Darryl Sutter was his head coach in Calgary when the Flames went to the Stanley Cup Finals in 2004, so maybe Iginla would want to come to Los Angeles to try to hoist his first Cup with the coach he came so close to obtaining it with 13 seasons ago.

The Kings have won 2 of the past 5 Stanley Cups. They have a winning culture, and presumably could do damage in the playoffs if they’re able to squeak in. Iginla would certainly help in that capacity.

But there’s also the strong possibility that a team with a better record than the Kings proposes a deal to the Avalanche, and Iginla would rather go to a team that seemingly has a better chance of winning a Cup as things stand right now.

It’ll be interesting to see how Colorado handles the Iginla sweepstakes. Will they put more of an emphasis on getting a decent return for Iginla? Or sending Iginla to his prioritized destination instead?

It’ll have to be some combination of both due to that no-trade clause, but how far in either direction the pendulum swings will be crucial.

Suppose Team A and Team B get Iginla to waive his no-trade clause, but he’d rather go to Team A while Team B offers Colorado the better package. What do they do?

The Avalanche have been so abysmal this season that they really have no incentive to keep Iginla, but they still have to pursue a course of action that is in the best interest of the franchise.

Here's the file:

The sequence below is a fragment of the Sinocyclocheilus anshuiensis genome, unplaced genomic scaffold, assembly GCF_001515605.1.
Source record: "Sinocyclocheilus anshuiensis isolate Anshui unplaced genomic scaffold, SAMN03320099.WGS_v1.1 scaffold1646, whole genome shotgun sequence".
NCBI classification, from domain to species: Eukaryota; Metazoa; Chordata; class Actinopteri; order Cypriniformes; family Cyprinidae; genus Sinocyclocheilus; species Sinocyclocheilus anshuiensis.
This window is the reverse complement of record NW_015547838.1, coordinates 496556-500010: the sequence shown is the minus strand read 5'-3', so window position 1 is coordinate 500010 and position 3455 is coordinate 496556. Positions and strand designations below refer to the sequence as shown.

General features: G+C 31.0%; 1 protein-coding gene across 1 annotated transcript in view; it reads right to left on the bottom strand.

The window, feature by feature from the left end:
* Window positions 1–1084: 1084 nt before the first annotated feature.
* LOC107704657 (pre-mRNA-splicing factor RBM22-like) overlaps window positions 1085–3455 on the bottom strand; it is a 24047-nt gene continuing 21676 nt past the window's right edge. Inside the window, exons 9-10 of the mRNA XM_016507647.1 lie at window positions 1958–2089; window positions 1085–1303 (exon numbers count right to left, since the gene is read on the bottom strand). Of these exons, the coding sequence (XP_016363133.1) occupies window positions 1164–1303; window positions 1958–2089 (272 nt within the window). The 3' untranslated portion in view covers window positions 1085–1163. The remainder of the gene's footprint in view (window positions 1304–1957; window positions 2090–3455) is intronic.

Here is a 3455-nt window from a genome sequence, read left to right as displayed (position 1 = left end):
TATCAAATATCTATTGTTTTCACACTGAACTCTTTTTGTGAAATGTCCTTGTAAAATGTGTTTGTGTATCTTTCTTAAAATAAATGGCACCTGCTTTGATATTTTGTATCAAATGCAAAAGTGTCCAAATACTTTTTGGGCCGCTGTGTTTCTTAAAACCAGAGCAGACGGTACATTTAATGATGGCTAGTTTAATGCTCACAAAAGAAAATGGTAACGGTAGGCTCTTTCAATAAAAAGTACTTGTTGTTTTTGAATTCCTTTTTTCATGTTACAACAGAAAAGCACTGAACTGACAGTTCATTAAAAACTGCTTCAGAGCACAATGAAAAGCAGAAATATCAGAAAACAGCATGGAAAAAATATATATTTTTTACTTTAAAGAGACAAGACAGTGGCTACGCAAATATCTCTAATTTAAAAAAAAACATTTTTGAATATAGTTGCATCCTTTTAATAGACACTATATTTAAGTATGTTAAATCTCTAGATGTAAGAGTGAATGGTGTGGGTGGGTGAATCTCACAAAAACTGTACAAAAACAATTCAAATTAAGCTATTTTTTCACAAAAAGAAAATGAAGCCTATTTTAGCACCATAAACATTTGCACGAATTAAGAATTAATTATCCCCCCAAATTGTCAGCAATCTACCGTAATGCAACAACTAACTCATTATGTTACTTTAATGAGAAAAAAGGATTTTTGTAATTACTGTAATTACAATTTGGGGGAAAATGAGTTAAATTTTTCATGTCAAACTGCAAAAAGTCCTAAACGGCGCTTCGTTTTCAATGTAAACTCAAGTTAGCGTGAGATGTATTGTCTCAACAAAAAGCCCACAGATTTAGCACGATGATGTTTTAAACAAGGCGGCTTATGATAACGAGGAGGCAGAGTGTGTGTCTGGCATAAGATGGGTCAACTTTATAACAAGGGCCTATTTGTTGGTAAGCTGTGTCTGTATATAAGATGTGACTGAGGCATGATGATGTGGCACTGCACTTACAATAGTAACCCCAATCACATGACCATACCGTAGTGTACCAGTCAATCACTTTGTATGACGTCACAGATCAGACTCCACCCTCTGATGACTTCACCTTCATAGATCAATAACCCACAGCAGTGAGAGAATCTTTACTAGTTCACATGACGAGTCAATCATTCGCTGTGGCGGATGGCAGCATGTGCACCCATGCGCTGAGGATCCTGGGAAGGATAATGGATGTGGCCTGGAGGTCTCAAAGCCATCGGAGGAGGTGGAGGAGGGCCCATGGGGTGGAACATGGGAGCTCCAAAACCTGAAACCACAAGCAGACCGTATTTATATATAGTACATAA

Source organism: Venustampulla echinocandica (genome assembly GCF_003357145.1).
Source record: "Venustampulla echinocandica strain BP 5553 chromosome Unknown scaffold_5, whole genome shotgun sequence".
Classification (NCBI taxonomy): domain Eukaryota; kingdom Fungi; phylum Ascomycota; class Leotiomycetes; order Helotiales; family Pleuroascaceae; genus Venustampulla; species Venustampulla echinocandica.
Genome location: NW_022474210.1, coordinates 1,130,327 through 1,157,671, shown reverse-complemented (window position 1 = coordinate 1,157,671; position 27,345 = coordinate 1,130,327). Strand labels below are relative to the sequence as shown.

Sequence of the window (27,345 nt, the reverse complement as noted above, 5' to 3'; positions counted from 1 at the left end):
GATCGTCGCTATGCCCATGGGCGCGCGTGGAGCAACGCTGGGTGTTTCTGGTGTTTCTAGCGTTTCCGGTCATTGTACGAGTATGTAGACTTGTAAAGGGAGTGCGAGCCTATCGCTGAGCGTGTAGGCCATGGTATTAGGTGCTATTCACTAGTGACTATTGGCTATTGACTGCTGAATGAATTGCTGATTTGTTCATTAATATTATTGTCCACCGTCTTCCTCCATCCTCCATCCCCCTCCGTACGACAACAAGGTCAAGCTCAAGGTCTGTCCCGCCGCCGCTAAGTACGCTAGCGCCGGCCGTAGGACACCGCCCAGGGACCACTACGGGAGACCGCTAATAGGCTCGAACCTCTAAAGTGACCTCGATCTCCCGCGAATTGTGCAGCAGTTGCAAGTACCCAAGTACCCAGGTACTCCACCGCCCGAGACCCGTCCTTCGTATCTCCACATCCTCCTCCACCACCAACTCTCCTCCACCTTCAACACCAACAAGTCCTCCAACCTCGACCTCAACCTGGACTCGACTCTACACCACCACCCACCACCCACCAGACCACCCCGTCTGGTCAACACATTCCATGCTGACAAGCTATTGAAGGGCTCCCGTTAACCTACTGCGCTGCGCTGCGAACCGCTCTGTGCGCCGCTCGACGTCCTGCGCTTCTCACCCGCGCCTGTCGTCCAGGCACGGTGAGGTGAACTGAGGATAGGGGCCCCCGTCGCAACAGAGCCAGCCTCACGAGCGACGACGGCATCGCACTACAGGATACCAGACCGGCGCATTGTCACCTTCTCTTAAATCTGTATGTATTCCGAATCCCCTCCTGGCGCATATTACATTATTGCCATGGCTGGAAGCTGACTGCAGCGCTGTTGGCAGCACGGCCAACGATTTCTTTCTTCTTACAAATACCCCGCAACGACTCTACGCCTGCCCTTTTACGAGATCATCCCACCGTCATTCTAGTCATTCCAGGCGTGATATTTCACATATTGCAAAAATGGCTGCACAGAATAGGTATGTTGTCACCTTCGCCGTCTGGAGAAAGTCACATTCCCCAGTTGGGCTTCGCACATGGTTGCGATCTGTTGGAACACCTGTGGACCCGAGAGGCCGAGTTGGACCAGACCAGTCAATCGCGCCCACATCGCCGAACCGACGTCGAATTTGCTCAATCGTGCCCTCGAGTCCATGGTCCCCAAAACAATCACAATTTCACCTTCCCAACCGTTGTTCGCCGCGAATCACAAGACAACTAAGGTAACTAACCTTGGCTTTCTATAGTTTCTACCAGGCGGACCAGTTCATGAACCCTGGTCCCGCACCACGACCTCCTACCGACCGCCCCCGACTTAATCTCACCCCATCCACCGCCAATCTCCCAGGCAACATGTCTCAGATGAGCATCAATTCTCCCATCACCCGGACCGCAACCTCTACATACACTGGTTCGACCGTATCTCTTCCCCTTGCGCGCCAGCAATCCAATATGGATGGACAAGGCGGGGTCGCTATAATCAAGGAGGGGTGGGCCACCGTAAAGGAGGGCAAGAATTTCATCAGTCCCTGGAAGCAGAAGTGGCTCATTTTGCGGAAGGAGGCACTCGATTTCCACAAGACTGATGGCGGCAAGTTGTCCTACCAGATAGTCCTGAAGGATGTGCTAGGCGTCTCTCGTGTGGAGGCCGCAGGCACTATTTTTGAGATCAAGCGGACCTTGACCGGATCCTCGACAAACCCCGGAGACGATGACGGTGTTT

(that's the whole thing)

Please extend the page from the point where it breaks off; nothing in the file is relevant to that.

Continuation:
The humanitarian argument is that Iginla is a legendary player, and this is his last chance to win a Cup. The Avalanche should oblige him and send him off wherever he chooses to go amongst interested teams, even if they can’t get the best deal for themselves in return.

The Kings don’t have the farm system that other teams boast right now, and it’s going to be really interesting what the market ends up being for Iginla.

Yes he’s a legendary power forward, but he’s also 39 years old. Teams should avoid paying too much for a name instead of what that name currently represents.

Next: Los Angeles Kings Get Bad News Regarding Jonathan Quick

Lombardi should proceed with caution, but still be awarded the benefit of the doubt because those 2 Stanley Cups he has won in Los Angeles. Iginla would be a nice addition for a modest price, but don’t panic and give up too much for a 39 year old.